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Supreme Court Upholds Material Support Law

HeadlineJun 22, 2010

The Supreme Court has upheld a controversial anti-terrorism law that makes it a crime to give any form of aid, including training and advice for legal activities, to groups on the State Department’s list of foreign terrorist organizations. The material support law was first adopted in 1996 but strengthened by the PATRIOT Act in 2001. In a six-to-three decision, the Supreme Court ruled the law doesn’t violate free speech rights. Center for Constitutional Rights senior attorney Shayana Kadidal warned the ruling could open the door to prosecution of even former President Jimmy Carter for conducting election training in Lebanon.

Shayana Kadidal: "President Carter went to Lebanon in 2006 to do election monitoring. And while he was there, he met with representatives of all parties involved in the election, including Hamas [in the Occupied Territories] and Hezbollah, which are on the FTO lists, and told them things like what constitutes a fair election, what the international law standards are, and this kind of thing. Now, under today’s ruling, those things that former President Carter did — all in the interest of promoting nonviolent conflict resolution and involvement in the democratic process by supporters of groups that are on the FTO list — all those things could be serious crimes landing him in prison for fifteen years."

The ruling came in a lawsuit filed on behalf of the Humanitarian Law Project. The group provides nonviolent dispute resolution and human rights advocacy training to the Kurdistan Workers’ Party and several groups of Tamil Americans who sought to provide humanitarian relief in war-torn areas of Sri Lanka once controlled by the Tamil Tigers. Shayana Kadidal said the decision could likely harm similar reconciliation efforts by US groups.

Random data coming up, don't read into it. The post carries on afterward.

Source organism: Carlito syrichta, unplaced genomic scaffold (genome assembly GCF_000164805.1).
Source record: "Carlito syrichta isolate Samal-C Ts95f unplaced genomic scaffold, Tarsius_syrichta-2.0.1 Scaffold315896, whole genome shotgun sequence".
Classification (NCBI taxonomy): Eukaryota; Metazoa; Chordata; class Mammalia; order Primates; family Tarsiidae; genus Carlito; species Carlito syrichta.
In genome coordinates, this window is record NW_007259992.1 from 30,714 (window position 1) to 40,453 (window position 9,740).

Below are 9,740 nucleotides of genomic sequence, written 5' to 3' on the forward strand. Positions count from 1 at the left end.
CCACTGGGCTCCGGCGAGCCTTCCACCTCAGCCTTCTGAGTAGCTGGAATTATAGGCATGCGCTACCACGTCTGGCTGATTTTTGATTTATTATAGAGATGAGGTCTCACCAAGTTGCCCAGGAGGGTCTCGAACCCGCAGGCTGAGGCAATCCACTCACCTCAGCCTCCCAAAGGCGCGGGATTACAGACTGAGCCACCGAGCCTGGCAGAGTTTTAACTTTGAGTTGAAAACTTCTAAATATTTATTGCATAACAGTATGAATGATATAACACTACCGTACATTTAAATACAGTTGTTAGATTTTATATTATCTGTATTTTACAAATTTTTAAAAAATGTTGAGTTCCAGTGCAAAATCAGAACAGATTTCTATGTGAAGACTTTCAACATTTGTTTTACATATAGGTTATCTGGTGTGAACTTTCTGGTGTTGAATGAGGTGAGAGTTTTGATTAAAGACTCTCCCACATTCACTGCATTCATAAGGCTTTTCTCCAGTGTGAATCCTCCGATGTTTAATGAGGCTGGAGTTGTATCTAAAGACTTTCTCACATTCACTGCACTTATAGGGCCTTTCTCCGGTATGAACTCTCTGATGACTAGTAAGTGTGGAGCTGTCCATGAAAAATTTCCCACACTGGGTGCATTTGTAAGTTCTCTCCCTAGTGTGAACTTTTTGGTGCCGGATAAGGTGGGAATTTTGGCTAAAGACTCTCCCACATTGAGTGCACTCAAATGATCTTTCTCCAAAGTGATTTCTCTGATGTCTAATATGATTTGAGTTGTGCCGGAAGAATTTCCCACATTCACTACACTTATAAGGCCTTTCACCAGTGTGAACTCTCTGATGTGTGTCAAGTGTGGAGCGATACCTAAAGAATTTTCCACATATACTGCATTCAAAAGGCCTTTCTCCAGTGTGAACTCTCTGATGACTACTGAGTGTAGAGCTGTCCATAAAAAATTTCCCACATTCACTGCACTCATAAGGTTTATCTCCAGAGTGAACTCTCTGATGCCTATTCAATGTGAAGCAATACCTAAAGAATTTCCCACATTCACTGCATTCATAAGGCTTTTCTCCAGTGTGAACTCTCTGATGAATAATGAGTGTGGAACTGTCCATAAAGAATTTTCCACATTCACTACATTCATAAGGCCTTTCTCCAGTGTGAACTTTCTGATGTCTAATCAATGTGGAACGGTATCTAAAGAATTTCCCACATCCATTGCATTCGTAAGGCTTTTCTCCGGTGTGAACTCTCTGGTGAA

Shayana Kadidal: "I think we can expect that the material support statute, which was modified, in part, by the PATRIOT Act, will now cast a very broad chill on not only humanitarian aid efforts in crisis zones, in areas that are afflicted by war, sometimes controlled by rebel groups, but that also will cast a really broad chill on journalists and on other humanitarian groups that, like our plaintiffs, were intending to go and talk to parties that have been sort of put on these blacklists and try to get them to turn away from the behavior that ended up putting them on these blacklists in the first place."

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